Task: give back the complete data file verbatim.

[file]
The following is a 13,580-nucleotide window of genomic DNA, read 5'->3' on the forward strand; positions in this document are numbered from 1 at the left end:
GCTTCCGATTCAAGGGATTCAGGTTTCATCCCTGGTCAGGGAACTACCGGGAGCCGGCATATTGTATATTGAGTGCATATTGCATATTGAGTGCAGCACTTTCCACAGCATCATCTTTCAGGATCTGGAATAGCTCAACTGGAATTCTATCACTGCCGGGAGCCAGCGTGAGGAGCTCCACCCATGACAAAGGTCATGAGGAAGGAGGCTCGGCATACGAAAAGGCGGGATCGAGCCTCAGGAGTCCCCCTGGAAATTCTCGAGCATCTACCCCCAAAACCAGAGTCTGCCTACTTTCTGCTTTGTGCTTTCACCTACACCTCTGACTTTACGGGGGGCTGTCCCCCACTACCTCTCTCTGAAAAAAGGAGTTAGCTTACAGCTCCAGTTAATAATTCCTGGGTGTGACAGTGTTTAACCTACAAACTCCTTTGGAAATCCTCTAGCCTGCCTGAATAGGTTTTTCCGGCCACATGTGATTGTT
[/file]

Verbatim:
The following is a 13,580-nucleotide window of genomic DNA, read 5'->3' on the forward strand; positions in this document are numbered from 1 at the left end:
GCTTCCGATTCAAGGGATTCAGGTTTCATCCCTGGTCAGGGAACTACCGGGAGCCGGCATATTGTATATTGAGTGCATATTGCATATTGAGTGCAGCACTTTCCACAGCATCATCTTTCAGGATCTGGAATAGCTCAACTGGAATTCTATCACTGCCGGGAGCCAGCGTGAGGAGCTCCACCCATGACAAAGGTCATGAGGAAGGAGGCTCGGCATACGAAAAGGCGGGATCGAGCCTCAGGAGTCCCCCTGGAAATTCTCGAGCATCTACCCCCAAAACCAGAGTCTGCCTACTTTCTGCTTTGTGCTTTCACCTACACCTCTGACTTTACGGGGGGCTGTCCCCCACTACCTCTCTCTGAAAAAAGGAGTTAGCTTACAGCTCCAGTTAATAATTCCTGGGTGTGACAGTGTTTAACCTACAAACTCCTTTGGAAATCCTCTAGCCTGCCTGAATAGGTTTTTCCGGCCACATGTGATTGTT